stating that repudiation is question of factSummary of this case from McKinnis Roofing Sheet Metal, Inc. v. Hicks
Filed December 27, 2002.
1. Breach of Contract: Damages: Appeal and Error. A suit for damages arising from breach of a contract presents an action at law. In a bench trial of a law action, the trial court's factual findings have the effect of a jury verdict and will not be disturbed on appeal unless clearly wrong.
2. Contracts: Damages. A party's "reliance interest" is a measure of damages in a contract action.
3. Breach of Contract: Damages: Proof: Words and Phrases. Reliance damages are defined as an alternative measure of damages under which the injured party has a right to damages based on his or her reliance interest, including expenditures made in preparation for performance or in performance, less any loss that the party in breach can prove with reasonable certainty the injured party would have suffered had the contract been performed.
4. Breach of Contract. The question whether there has been repudiation or whether repudiation was justified is a question of fact.
5. Breach of Contract: Damages: Words and Phrases. A repudiation is (1) a statement by the obligor to the obligee indicating that he or she will commit a breach that would of itself give the obligee a claim for damages for total breach or (2) a voluntary affirmative act which renders the obligor either unable or apparently unable to perform without such a breach.
6. Breach of Contract. Where performances are to be exchanged under an exchange of promises, one party's repudiation of a duty to render performance discharges the other party's remaining duties to render performance.
7. ____. Where a party's repudiation contributes materially to the nonoccurrence of a condition of one of his or her duties, the nonoccurrence is excused.
8. ____. In order to constitute a repudiation, a party's language must be sufficiently positive to be reasonably interpreted to mean that the party will not or cannot perform.
9. ____. Mere expression of doubt as to a willingness or ability to perform is not enough to constitute a repudiation, but language that under a fair reading amounts to a statement of intention not to perform except on conditions which go beyond the contract constitutes a repudiation.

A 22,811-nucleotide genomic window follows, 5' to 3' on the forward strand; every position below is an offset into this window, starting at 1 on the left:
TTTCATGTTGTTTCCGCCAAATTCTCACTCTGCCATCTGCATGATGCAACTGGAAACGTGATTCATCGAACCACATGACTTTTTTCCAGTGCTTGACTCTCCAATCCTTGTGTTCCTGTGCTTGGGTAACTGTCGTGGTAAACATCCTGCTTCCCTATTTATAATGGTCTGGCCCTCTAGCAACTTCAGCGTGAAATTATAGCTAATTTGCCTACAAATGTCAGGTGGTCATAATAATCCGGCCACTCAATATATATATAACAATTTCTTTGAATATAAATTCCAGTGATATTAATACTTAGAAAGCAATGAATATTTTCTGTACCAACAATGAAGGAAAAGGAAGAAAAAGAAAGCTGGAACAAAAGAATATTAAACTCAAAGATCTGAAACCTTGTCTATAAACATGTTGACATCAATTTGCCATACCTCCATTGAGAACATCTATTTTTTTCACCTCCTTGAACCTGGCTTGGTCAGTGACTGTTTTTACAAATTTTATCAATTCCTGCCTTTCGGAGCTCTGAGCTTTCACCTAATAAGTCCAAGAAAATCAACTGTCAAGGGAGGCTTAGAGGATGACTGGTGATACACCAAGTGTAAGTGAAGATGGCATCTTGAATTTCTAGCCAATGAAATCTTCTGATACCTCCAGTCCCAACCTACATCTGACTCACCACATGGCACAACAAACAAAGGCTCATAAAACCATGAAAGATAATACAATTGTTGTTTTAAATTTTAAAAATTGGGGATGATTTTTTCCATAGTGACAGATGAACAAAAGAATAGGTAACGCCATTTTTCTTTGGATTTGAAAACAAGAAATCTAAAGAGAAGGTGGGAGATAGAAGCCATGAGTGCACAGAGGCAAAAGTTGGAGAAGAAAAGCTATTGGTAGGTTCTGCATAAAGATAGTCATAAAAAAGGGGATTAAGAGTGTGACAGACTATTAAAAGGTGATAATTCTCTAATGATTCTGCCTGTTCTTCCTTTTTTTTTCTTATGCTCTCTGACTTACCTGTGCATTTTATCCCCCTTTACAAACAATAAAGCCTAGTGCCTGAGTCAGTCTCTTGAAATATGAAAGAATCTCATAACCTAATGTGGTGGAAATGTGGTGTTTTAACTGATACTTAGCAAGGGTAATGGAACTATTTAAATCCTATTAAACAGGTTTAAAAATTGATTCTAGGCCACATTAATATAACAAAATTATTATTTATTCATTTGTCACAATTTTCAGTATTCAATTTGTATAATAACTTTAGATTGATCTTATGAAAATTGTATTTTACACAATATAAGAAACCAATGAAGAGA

10. ____. A repudiation can be nullified by a retraction of the statement before the injured party materially changes his or her position in reliance on the repudiation or indicates to the other party that he or she considers the repudiation to be final.
11. ____. To be effective, a retraction of a repudiation must be clear and unequivocal and it may not impose new conditions not in accord with the original contract.
12. ____. The injured party does not change the effect of a repudiation by urging the repudiator to perform in spite of his or her repudiation or to retract his or her repudiation.
Appeal from the District Court for Douglas County: W. MARK ASHFORD, Judge. Affirmed.
James D. Sherrets, Theodore R. Boecker, Jr., and Scott D. Jochim, of Sherrets Boecker, L.L.C., for appellant.
Patrick G. Vipond and Robert A. Mooney, of Lamson, Dugan Murray, L.L.P., and Donald R. Overholt for appellee.
HENDRY, C.J., WRIGHT, CONNOLLY, GERRARD, STEPHAN, McCORMACK, and MILLER-LERMAN, JJ.
Anderson Excavating Wrecking Company (Anderson) appeals from an order of the district court finding that Anderson had repudiated a contract it entered into with Sanitary Improvement District No. 177 (SID) and determining that Anderson was not entitled to damages. We affirm because the court was not clearly wrong when it found that Anderson had repudiated the contract.
In 1992, the SID sought bids for a seawall construction and dredging project at Riverside Lakes, which consists of residential property and adjoining manmade lakes. The project involved erecting seawalls around three islands in a boating lake and dredging the lake to make it more uniform in depth. The plans for the project were designed by an engineering firm, Lamp, Rynearson Associates, Inc. (Lamp). The plans called for the dredged material to be disposed of on the three islands.
After receiving bids, the SID split the project into two contracts and phases of work. Phase I of the project involved the construction of the seawalls and was awarded to Big River Construction. Anderson was awarded phase II of the project, which involved the dredging of the lake. Anderson was concerned before the contract was signed that the seawalls would not be able to hold the weight of the dredged material. Anderson entered into the contract, however, and obtained a performance bond and insurance. The "Special Conditions" portion of the contract documents between the SID and Anderson provided in part:
The CONTRACTOR shall excavate the existing lake by means of hydraulic dredge and shall dispose of the excavated material on the islands in the lake. . . .
. . . .